Monday

The Writer Who's Using Longform to Take Instagram to the Next Level (re-post)

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BY ERIC SULLIVAN


Two months ago, when GQ contributing writer Jeff Sharlet (@jeffsharlet) downloaded the world's most popular photo app, he posted on Twitter: "New to Instagram. I like the family & friends function, sure. But who are the real photographers to follow?" He was navigating an unfamiliar territory of selfies, food pics, and humble brags. While those images fascinated him in their own way, he wondered: how could he contribute? (Duck-lipped pouts in the bathroom mirror: out of the question.)
Sharlet went shoe leather. He began interviewing strangers, taking their snapshots, and composing beautifully wrought essays to accompany the images. (The app's character limit on descriptions, it turns out, is 2,200 characters, or around 400 words.) On September 25th, he posted on Twitter: "It's so simple. Hang out someplace. Ask people if you can take their picture. Phone, point, shoot. Talk to them. Voila! A true story." And then, yesterday on Facebook: "These Instagram essays aren't distractions from my work. They're becoming my work."
He also digs up phone pics from stories reported months ago, reviewing notes and writing new essays to expand on and deepen the stories that were originally published. His last four posts—embedded below—are from the trip he took to St. Petersburg and Moscow to report for us on the gay resistance in Russia. Read these, revisit that piece, and start following Jeff.

Continue reading here. Follow on IG: www.instagram.com/jeffsharlet

-CYM

Friday

How Can I Get Comments on My Blog? (Re-Post from Bad Redhead Media)





BY 


In my continuing series where I answer questions asked by YOU (in this case, this question comes from writer MJ Kelley), staff writer Naomi Blackburn takes on ‘How can blog posts incite reader comments?’ Thanks MJ for a fab question! Here you go….
When I first started writing guest posts, I was often disappointed if I didn’t get any comments on what I wrote. Though I was told by my hosts that they were, in fact, being read, I considered giving up altogether because no one seemed to be involved enough to comment—but I’m so glad I didn’t.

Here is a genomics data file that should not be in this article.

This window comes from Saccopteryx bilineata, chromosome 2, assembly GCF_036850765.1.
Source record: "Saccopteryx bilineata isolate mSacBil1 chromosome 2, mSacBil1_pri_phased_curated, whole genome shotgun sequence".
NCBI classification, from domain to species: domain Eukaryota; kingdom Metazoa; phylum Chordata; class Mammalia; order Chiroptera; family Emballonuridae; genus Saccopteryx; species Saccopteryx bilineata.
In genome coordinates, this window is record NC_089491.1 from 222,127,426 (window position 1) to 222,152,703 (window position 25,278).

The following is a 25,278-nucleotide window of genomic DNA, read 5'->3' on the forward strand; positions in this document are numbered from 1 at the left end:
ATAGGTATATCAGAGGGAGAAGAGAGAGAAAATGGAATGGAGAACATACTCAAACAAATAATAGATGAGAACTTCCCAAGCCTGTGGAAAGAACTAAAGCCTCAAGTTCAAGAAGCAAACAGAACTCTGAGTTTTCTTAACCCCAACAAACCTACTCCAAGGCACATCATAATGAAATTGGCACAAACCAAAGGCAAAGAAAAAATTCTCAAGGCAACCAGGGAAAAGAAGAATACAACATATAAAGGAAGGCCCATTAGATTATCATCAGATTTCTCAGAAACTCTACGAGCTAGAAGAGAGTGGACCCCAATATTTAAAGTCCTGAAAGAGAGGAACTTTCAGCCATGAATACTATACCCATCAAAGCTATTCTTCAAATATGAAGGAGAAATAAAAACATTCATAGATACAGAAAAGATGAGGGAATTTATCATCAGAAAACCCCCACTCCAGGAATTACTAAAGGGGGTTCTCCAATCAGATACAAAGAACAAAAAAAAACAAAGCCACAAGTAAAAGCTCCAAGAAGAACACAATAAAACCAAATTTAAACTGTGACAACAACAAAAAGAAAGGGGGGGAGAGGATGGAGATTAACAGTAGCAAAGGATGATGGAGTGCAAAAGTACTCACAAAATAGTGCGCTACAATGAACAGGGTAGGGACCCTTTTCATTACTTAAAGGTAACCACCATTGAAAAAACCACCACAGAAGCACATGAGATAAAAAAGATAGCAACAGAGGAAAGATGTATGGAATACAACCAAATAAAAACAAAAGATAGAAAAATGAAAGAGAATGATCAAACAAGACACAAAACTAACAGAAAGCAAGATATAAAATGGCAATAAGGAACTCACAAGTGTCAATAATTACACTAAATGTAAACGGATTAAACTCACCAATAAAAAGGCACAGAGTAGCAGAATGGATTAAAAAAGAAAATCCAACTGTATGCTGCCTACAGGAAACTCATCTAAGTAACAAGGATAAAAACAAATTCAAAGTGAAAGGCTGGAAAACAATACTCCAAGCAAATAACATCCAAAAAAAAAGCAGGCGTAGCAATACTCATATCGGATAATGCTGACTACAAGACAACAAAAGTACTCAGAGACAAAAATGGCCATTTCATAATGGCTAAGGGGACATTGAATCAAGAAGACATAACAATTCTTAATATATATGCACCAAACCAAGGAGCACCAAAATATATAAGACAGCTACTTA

Instead, I reached out to other writers to get their opinions about why readers weren’t commenting on my posts. I learned that quality, interaction, and networking are tools that, when used effectively, can lead to inciting comments.
Quality
Quality is key! In order to be taken seriously by readers, ask yourself:
  • Is my blog both professional and inviting to readers?
  • Are my posts clear, concise, and error-free? (Not only do my blog posts go to my editor before I publish them, I also send them to beta readers to ensure I have included all relevant information.)
  • Is my blog interesting, or am I only screaming “BUY MY BOOK!”?
  • Is my blog unique? Do I contribute something new to the topic I’m writing about, or am I just repeating what others are writing about?
By ensuring your blog is high quality, you encourage readers to visit, read, comment, and return. If they trust and like your material, they’ll be inspired to interact.
Interaction
What do you do when you do get comments? In order to get comments, you have to give them as well.
  • Develop a relationship with your readers.
  • Respond when someone leaves a comment and create two-way dialog. Publishing a blog doesn’t mean you’re done. This is where the fun begins! If a reader takes the time to comment or ask a question, respond and engage!
  • Be helpful to others. Visit and comment on other people’s blogs. Bloggers and readers are likely to reciprocate and visit yours, too.
  • Use social media effectively. Retweet other people’s tweets about their blogs. Interact with bloggers on social media and show your support. They are likely to do the same. (If you’re not already, use the hashtag #MondayBlogs to gain—and give—exposure. This hashtag promotes bloggers and is a very supportive community. Plus #MondayBlogs has a giveaway to help increase your blog’s reach.)
  • Ask questions. Doing so opens up the floor for comments, rather than just leaving the door open but not inviting people to walk in.

By actively engaging and interacting with both other readers and bloggers, you show that you’re willing to be a part of networks.
-CYM

Wednesday

Cym Lowell is on a Literary Crusade to make sure our Veterans have the Quality of Life they Deserve http://bit.ly/1DTYMcB


Dear Friends, Family & Fans,


One man is on a literary crusade to make sure our veterans have the quality of life they deserve.

Cym Lowell, international tax attorney, and the author of Jaspar's War, has teamed up with the nonprofit (501c3) Soldiers’ Angels to provide voice-controlled/adaptive laptop computers and other necessary technology to support wounded warriors who, due to war, are blind, have low vision, suffer from cognitive impairments (memory loss, problems with orientation, distractibility), have communications disabilities (speech, hearing, stuttering), are deaf, hard of hearing, or who suffer from dexterity conditions.